Retail investors were among those who were attracted to the Hong Kong initial public offering (IPO) of Chinese pork producer WH Group on Tuesday, July 29. WH raised $2.05 billion in its second attempt at IPO, reported The Wall Street Journal.
Although WH reserved 5 per cent of the IPO for retail investors, subscriptions exceeded by 55 times making WH increase the retail tranche to 10 per cent. The 80 cents or HK$ 6.20 fixed IPO price attracted retail investors.
WH sold 2.57 billion shares. It lowered the institutional tranche to 90 per cent from the initial 95 per cent but it still received from institutional investors thrice the subscription for the offer.
Given the attractiveness of the stock, WH has the option to share more sales and increase the size to $2.36 billion. The company initially targeted to raise $5.3 billion in April, but investors shied away from that first offer due to its high valuation, according to Reuters.
Besides the high valuation in April, investors were turned off then by mismanaged marketing after WH hired 29 banks for the offering and the excessively high executive compensation for company officials. It lowered the valuation but ended up scrapping the first IPO plan.
With the second IPO, WH limited the banks to just two - BOC International and Morgan Stanley.
In 2013, the WH Group bought the U.S. company Smithfield Foods for $4.9 billion. The initial $5.3 billion IPO was aimed at paying off the debt incurred in the acquisition.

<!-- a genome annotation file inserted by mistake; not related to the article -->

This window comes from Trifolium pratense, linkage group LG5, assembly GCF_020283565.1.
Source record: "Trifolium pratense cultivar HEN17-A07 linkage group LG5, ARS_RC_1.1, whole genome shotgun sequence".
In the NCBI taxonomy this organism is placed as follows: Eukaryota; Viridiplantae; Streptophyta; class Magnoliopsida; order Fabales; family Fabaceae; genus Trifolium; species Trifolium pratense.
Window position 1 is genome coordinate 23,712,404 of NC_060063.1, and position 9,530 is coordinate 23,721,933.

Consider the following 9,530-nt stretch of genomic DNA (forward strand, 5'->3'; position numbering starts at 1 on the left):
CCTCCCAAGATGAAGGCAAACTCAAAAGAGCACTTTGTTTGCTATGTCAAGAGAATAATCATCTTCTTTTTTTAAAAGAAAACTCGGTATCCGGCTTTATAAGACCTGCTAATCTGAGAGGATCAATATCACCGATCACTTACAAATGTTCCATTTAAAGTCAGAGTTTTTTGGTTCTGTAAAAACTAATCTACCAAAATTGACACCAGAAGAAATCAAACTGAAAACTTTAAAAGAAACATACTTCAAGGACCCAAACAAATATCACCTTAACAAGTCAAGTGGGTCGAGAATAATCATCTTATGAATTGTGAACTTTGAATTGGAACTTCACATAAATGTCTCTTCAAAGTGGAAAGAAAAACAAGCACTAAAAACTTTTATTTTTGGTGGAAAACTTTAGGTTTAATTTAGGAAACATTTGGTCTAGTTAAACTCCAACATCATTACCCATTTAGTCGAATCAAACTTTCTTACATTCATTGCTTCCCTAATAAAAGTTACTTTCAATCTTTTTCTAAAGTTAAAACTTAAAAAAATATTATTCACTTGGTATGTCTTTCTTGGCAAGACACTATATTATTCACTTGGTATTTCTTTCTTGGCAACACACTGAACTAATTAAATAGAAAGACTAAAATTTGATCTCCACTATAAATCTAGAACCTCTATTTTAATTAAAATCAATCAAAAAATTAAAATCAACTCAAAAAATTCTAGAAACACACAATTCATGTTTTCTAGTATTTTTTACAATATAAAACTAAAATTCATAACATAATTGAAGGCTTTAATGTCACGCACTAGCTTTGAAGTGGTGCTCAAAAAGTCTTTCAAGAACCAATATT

This is the second-biggest IPO in Hong Kong for 2014 after HK Electric Investments raise $3.11 billion in its January IPO.
Another IPO to watch is the mega Alibaba IPO in New York, expected to raise $20 billion.
These developments indicate that 2014 is a year for IPOs by giant Chinese companies. However, market observers such as the Web site Valuewalk point out that buying shares at IPOs carry a risk due to lack of historical data to assess the company.
Retail investors interested in shares of Alibaba or WH could study the risk model created by experts like Valuewalk. They could also search for analysts' recommendations.
However, retail investors are cautioned from purchasing shares of WH Group on the news of IPO opening day strong showing. According to Money Morning, "Big first-day 'pops' for stocks are common among companies that have just completed an initial public offering."
Dr. Joseph Louro, chief executive officer of InvestView, recommended that retail investors go beyond first-day IPO performance in evaluating what stocks to buy. He advocated that investors, especially the new ones, to acquire investment education - which involves looking at a company fundamentals, its stock performance, balance sheet and other available information - to help them make informed decisions when making investment decisions.
InvestView (OTCQB: INVU), a Red Bank, New Jersey-based company, has made it the firm's mission to make available to the public products that would help individual investors find, analyze, track and manage their portfolio.
Combining the knowledge gained from online investment education and analysts advise would be of big help for retail investors in helping validate analysts' views, Louro said.
Investors who would use InvestView resources would receive subscription-based financial education courses delivered through the company's web site.
Investview also has web-based tools designed to simplify stock research and improve the investor's research efficiency. Among such tools is Market Point, made up of Charts, Stock Watch, Market, Calendar and Campus.